In what world does it make sense for Manchester City to sanction the sale of Leroy Sane?
He's 23 years-of-age, showing glimpses of his immense talent on an increasingly regular basis and can change games in an instant. Allowing the quicksilver winger to leave is illogical for a myriad of reasons.
In his three seasons in the Premier League following a £42m switch from Schalke, supporters have watched raw, untamed potential slowly mature, and producing devastating displays out wide. Imagine what kind of skill-set the youngster could possess in another three years.
That thought alone should convince City that they need Sane at the club. This is man built for elite-level football; frightening pace, hunger, superb technical ability... he has all the tools to reach the top of the game.
Were they to miss out on what the German international can offer in the future and instead have to watch him tearing things up with Bayern Munich, Pep Guardiola and his team would surely look at their £40m profit and wonder how on earth they ever believed it was a good deal.
This scenario is comparable to a high-profile transfer that took place a decade ago, namely Cristiano Ronaldo's £80m move to Real Madrid. No, Sane is not on the same level as the Portuguese, though there are no doubt similarities.
The key takeaway is that Manchester United were the big losers in this one, despite making a staggering amount from his sale.
Ronaldo single-handedly ended a woeful period in Los Blancos' history and restored them to their European throne, while United endured a steady decline in the years following his exit. Their neighbours would do well to remember that a huge fee doesn't guarantee a worthwhile deal in the long-term.
With regard to the present moment, keeping him at the Etihad Stadium maintains the remarkable squad depth that was necessary for Guardiola to deliver the treble. You can't mount a challenge across multiple fronts unless you can rest players and avoid a significant drop-off in quality.
If the City hierarchy have hopes of lifting the Champions League next season - which they clearly do - then they have no choice but to keep the likes of Sane in the north-west.
More to the point, however, the starlet should be playing in the big games, not just helping the side navigate the early rounds of the League and FA Cups. He's a match winner, capable of unpicking any lock.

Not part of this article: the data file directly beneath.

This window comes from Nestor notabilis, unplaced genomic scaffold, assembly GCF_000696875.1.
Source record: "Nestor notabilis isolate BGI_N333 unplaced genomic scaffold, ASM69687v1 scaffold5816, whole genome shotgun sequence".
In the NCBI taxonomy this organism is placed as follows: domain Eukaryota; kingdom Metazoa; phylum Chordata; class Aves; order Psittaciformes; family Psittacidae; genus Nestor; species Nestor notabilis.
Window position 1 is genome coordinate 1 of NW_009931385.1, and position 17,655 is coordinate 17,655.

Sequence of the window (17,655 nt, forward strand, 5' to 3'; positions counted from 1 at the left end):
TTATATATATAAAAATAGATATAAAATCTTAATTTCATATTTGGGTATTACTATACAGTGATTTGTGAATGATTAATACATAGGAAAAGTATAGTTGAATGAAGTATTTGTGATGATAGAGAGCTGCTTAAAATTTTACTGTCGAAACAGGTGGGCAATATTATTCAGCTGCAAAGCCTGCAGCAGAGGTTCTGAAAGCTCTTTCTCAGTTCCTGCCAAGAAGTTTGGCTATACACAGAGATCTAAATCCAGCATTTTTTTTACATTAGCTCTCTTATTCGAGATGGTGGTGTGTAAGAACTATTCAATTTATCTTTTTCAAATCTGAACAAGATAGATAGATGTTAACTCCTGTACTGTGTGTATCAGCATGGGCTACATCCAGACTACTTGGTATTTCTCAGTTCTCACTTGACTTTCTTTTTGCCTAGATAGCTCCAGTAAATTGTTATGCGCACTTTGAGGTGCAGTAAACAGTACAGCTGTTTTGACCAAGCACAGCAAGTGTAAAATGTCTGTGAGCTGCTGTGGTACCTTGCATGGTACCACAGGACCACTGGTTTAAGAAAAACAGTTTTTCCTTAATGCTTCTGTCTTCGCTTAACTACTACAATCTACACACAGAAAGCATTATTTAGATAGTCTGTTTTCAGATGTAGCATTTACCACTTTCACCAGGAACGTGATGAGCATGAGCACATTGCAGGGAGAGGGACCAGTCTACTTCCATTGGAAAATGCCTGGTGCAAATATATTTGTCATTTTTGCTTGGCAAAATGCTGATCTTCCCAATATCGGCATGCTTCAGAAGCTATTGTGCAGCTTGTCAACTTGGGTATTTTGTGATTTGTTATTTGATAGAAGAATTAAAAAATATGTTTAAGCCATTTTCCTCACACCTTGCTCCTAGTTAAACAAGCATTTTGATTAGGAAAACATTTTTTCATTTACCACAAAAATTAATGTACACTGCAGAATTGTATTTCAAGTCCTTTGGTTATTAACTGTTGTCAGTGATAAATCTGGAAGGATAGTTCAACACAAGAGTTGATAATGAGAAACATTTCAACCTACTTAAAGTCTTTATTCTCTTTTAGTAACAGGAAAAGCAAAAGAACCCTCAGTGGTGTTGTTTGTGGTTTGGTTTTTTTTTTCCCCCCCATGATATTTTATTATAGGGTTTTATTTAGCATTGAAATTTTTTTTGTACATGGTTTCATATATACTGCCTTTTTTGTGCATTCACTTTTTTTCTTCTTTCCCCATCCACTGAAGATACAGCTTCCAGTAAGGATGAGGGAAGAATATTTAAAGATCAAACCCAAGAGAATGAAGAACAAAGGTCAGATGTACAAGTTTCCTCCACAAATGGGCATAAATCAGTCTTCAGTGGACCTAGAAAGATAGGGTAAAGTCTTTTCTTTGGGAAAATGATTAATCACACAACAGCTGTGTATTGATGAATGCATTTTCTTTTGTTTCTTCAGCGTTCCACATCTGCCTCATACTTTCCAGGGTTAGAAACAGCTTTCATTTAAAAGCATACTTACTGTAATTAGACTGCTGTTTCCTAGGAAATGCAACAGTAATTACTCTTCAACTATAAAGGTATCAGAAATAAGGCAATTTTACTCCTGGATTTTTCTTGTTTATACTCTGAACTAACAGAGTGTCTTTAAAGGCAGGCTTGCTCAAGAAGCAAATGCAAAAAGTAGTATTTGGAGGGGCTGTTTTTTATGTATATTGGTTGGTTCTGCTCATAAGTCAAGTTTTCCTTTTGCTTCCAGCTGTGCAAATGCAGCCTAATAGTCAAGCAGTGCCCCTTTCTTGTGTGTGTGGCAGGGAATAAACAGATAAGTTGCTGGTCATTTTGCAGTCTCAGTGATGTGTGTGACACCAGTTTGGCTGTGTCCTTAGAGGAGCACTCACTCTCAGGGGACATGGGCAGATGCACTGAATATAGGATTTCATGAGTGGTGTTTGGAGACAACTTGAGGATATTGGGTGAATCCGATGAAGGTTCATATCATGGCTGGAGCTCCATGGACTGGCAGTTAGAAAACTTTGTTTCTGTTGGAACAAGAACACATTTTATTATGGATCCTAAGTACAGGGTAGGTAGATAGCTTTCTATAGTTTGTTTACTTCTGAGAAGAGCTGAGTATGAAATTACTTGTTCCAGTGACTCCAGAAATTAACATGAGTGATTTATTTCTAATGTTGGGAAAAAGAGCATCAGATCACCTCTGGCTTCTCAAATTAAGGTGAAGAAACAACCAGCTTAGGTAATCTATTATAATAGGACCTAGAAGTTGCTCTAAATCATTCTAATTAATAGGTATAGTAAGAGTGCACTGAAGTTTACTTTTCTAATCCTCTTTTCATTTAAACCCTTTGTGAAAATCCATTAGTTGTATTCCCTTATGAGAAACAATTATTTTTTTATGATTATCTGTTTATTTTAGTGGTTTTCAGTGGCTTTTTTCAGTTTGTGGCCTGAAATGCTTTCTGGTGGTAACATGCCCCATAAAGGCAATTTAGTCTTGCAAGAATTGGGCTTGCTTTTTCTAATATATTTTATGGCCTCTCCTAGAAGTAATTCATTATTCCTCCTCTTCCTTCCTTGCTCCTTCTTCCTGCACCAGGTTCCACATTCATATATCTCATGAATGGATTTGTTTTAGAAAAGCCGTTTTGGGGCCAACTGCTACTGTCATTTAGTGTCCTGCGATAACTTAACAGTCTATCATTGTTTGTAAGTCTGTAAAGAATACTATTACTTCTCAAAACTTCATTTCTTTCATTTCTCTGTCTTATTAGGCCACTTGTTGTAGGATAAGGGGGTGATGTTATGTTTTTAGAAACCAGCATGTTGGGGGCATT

Recall Sane's game-clinching goal against Liverpool in January, a goal which proved pivotal in the title race. The opportunity was hardly straightforward; most wouldn't have given Alisson anything to really think about.
Having him available allowed his manager to change approach and present the Reds with a unique threat, which cannot be stopped when in full-flight.
This is a weapon which Guardiola cannot afford to let go. The wideman offers a fabulous combination of physical prowess and masterful skill, the likes of which is otherwise unseen in the squad. Put simply, he cannot be replaced.
It seems that his coach is often averse to selecting Sane in the big fixtures because of an apparent attitude problem. With time and experience, that will cease to be an issue and the player will reach a new level, on which he is wholly in control of his emotions and able to focus on the task at hand.
Look at what happened when teammate Raheem Sterling grew up? He's only a year the German's senior, but there is a marked difference in maturity. Once the England forward began to take on more responsibility, he started showing far better form and achieved a greater consistency.
It is not unreasonable to think that Sane, too, could become a reliable performer when he attains a certain age, and he may not be far from it.
It should be clear by now that Sane is too young and too talented to be sold. Letting him go now means that the Citizens see none of his best years. They risk losing him when he is on the cusp of something special. They will rue allowing him to leave for Bayern.